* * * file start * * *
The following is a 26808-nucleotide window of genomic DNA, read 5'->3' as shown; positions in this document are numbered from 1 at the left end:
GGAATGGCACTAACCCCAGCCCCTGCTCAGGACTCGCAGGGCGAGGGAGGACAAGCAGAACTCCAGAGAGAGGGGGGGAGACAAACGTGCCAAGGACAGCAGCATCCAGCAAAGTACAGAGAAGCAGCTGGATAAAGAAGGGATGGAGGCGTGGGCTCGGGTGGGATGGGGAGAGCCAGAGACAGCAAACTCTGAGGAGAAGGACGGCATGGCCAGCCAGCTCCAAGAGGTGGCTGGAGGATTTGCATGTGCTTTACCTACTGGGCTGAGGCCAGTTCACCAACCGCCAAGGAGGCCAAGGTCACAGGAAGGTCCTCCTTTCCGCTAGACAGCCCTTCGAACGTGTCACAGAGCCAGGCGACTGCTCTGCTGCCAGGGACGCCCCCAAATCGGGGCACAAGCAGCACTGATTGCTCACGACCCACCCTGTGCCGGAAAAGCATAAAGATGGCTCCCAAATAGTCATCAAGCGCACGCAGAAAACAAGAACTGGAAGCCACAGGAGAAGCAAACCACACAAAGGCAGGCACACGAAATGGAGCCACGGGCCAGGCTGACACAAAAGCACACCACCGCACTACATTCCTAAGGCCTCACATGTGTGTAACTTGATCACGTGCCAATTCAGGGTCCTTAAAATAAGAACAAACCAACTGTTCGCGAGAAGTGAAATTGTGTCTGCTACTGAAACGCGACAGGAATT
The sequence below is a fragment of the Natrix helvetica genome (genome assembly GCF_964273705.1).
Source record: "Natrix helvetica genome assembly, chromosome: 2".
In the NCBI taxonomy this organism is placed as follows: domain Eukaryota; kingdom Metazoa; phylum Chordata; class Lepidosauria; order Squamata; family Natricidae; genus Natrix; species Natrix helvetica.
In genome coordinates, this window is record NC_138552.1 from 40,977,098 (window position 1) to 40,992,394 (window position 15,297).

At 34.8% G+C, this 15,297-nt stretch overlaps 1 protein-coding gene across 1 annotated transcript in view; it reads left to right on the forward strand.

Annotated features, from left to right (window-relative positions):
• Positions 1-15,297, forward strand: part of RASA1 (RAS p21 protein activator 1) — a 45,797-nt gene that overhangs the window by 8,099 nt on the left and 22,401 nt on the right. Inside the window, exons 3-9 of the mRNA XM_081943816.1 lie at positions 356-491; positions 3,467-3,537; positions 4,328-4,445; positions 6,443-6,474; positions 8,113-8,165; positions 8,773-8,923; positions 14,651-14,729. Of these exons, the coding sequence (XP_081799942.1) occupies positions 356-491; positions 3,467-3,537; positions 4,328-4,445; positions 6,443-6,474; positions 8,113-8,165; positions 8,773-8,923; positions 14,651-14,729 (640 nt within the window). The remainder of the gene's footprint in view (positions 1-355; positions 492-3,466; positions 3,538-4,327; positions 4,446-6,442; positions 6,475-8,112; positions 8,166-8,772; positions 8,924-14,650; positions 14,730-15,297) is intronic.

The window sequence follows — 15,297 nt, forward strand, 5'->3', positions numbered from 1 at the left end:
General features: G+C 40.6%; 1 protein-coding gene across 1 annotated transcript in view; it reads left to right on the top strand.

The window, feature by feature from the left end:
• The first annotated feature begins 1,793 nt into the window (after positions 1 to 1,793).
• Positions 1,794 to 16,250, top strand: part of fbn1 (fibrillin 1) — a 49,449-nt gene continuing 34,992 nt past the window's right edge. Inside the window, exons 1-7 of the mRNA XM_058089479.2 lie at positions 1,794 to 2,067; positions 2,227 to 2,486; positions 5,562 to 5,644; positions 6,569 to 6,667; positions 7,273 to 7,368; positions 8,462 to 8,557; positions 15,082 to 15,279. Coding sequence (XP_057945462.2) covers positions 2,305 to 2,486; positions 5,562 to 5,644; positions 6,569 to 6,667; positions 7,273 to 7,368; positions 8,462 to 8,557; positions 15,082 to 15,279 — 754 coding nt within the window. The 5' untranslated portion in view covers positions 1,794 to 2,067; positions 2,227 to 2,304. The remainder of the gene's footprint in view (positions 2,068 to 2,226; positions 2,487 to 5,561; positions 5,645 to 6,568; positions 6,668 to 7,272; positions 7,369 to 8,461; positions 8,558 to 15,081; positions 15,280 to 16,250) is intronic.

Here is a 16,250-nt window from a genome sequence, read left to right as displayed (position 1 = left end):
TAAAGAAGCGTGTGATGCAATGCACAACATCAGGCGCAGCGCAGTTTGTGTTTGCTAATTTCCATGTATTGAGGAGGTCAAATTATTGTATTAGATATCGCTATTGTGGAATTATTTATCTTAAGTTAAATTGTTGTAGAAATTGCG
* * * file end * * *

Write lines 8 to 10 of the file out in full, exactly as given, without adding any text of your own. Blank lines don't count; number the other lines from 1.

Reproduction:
Annotated features, from left to right (window-relative positions):
• Positions 1-15,297, forward strand: part of RASA1 (RAS p21 protein activator 1) — a 45,797-nt gene that overhangs the window by 8,099 nt on the left and 22,401 nt on the right. Inside the window, exons 3-9 of the mRNA XM_081943816.1 lie at positions 356-491; positions 3,467-3,537; positions 4,328-4,445; positions 6,443-6,474; positions 8,113-8,165; positions 8,773-8,923; positions 14,651-14,729. Of these exons, the coding sequence (XP_081799942.1) occupies positions 356-491; positions 3,467-3,537; positions 4,328-4,445; positions 6,443-6,474; positions 8,113-8,165; positions 8,773-8,923; positions 14,651-14,729 (640 nt within the window). The remainder of the gene's footprint in view (positions 1-355; positions 492-3,466; positions 3,538-4,327; positions 4,446-6,442; positions 6,475-8,112; positions 8,166-8,772; positions 8,924-14,650; positions 14,730-15,297) is intronic.

The window sequence follows — 15,297 nt, forward strand, 5'->3', positions numbered from 1 at the left end: